N2 - Background: Little evidence exists to support the recommended hand hygiene technique for the use of handrub in clinical practice.AimTo compare the effectiveness of 6 versus 3-step handrub technique in healthcare workers. Method:• Random allocation of 48 hospital based medical and 72 nursing staff to either: o 1. Hand rubbing with alcohol based handrub covering all hand surfaces in no particular order (3-step technique)o or o 2. Hand rubbing with alcohol based handrub using the 6-step technique. • Glove juice sample of the dominant hand pre and post-handrub.• Observation of time for handrub. & the extent of hand coverage achieved.Results: • Ratios of total bacterial counts pre- and post-handrub (median 6-step 0.31 from a baseline median of 1900 cfu/ml median 3-step 0.65 from a baseline median of 1200 cfu/ml, p = 0.016) indicated a significantly larger reduction in bacterial loads using the 6-step technique. • The time taken for handrub was 25% (95% CI: 6%-14%) more for the 6-step technique (p = 0.002).• The area of the hand not covered did not differ significantly between the techniques (3-step 1.02%; 6-step 1.20%).• The 6-step technique more frequently missed the back of hands (¿2=7.18 P=0.007 left hand; ¿2 =9.86 P=0.002 right hand).• The 3-step technique more frequently missed the back of the index (¿2=6.71 P=0.01) and the middle finger (FET: P=0.002).Conclusion: Whilst both techniques achieved good coverage of the hand surface, the 6-step technique was more effective at reducing the bacterial count than the 3-step, but was also more time consuming.

AB - Background: Little evidence exists to support the recommended hand hygiene technique for the use of handrub in clinical practice.AimTo compare the effectiveness of 6 versus 3-step handrub technique in healthcare workers. Method:• Random allocation of 48 hospital based medical and 72 nursing staff to either: o 1. Hand rubbing with alcohol based handrub covering all hand surfaces in no particular order (3-step technique)o or o 2. Hand rubbing with alcohol based handrub using the 6-step technique. • Glove juice sample of the dominant hand pre and post-handrub.• Observation of time for handrub. & the extent of hand coverage achieved.Results: • Ratios of total bacterial counts pre- and post-handrub (median 6-step 0.31 from a baseline median of 1900 cfu/ml median 3-step 0.65 from a baseline median of 1200 cfu/ml, p = 0.016) indicated a significantly larger reduction in bacterial loads using the 6-step technique. • The time taken for handrub was 25% (95% CI: 6%-14%) more for the 6-step technique (p = 0.002).• The area of the hand not covered did not differ significantly between the techniques (3-step 1.02%; 6-step 1.20%).• The 6-step technique more frequently missed the back of hands (¿2=7.18 P=0.007 left hand; ¿2 =9.86 P=0.002 right hand).• The 3-step technique more frequently missed the back of the index (¿2=6.71 P=0.01) and the middle finger (FET: P=0.002).Conclusion: Whilst both techniques achieved good coverage of the hand surface, the 6-step technique was more effective at reducing the bacterial count than the 3-step, but was also more time consuming.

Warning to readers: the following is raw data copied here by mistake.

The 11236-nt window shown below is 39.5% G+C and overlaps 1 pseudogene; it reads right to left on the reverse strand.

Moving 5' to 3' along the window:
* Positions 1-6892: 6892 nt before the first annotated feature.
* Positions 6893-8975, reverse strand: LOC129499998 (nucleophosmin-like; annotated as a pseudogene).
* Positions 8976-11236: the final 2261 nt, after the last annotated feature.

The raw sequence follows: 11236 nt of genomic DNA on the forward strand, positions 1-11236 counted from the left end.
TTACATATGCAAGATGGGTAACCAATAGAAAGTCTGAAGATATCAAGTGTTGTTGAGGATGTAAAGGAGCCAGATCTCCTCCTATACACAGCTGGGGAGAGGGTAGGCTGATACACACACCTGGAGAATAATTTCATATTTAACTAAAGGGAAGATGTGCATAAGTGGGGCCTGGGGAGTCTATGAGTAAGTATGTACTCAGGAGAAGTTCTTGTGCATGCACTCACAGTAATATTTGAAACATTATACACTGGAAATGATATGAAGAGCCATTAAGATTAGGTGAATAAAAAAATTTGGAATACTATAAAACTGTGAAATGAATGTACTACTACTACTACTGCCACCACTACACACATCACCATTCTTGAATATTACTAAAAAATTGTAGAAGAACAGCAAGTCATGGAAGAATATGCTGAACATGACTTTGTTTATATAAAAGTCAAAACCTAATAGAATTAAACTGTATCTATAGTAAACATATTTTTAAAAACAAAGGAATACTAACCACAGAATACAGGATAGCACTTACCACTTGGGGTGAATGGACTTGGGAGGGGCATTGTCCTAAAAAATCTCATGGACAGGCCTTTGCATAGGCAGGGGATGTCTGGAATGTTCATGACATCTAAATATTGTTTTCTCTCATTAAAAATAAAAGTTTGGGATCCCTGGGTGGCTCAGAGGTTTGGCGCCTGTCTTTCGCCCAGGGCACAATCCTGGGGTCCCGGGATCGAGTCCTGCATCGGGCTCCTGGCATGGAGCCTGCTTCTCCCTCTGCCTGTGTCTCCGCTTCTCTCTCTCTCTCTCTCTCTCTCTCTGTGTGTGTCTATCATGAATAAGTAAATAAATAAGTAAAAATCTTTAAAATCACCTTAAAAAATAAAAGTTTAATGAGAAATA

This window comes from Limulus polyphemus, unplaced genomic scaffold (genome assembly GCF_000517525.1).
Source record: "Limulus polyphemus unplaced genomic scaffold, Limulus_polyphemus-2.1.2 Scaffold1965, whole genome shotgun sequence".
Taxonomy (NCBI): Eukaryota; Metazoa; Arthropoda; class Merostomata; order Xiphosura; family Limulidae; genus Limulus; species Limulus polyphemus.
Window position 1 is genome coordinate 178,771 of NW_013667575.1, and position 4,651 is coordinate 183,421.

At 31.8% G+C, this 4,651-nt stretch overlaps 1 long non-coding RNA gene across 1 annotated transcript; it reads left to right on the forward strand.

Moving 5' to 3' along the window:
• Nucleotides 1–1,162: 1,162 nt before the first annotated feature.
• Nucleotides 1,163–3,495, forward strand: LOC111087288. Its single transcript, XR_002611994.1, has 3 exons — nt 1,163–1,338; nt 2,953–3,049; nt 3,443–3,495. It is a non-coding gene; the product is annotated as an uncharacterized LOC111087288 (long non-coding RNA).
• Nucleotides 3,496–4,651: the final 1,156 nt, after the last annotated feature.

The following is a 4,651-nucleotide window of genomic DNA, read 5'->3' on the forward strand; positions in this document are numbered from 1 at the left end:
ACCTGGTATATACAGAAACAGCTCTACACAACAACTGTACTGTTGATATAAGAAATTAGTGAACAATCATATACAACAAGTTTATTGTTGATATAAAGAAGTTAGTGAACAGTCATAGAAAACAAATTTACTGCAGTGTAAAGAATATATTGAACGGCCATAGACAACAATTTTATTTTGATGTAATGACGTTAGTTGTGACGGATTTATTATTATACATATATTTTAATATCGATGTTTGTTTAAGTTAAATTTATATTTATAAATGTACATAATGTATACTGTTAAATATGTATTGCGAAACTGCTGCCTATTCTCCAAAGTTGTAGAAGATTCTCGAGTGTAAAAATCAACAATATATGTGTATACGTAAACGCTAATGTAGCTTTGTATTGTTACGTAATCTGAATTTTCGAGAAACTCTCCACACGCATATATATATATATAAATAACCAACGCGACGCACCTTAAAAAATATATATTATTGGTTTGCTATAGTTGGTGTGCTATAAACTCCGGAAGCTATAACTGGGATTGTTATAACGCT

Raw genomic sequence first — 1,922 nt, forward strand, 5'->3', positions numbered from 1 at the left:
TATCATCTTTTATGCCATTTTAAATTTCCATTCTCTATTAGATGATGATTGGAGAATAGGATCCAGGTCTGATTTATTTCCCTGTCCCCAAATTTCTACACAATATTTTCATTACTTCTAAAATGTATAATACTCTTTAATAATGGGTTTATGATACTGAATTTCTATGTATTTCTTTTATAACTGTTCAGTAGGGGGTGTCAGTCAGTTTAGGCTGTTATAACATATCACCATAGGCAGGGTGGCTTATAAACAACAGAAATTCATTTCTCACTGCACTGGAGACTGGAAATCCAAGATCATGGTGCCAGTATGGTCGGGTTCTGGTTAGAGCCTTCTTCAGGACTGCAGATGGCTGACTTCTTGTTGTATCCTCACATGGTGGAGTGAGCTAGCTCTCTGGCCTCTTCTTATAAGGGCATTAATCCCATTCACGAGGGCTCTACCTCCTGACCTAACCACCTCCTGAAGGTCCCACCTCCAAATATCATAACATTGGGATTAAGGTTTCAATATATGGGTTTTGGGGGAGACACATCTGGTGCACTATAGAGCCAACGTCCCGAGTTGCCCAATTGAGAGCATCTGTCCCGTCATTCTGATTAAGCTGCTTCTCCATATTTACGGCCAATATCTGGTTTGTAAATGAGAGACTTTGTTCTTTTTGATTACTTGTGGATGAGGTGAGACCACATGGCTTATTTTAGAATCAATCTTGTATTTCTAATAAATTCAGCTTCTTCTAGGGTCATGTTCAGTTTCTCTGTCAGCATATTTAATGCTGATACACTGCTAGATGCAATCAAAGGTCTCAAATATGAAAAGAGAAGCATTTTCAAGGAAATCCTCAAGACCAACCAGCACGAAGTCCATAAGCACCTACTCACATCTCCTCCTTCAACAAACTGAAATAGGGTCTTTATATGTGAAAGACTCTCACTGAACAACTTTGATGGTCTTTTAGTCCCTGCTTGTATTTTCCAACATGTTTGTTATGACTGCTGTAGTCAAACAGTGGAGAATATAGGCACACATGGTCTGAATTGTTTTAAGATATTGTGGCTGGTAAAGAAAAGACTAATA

KW - hand hygiene

KW - spread of infection

KW - health care staff

KW - alcohol hand rub

M3 - Paper

ER -

Price L, Reilly J, Lang S, Robertson C, Cheater F, Chow A et al. S The SHoRT Study- 6 or 3 steps to effective hand decontamination. 2014.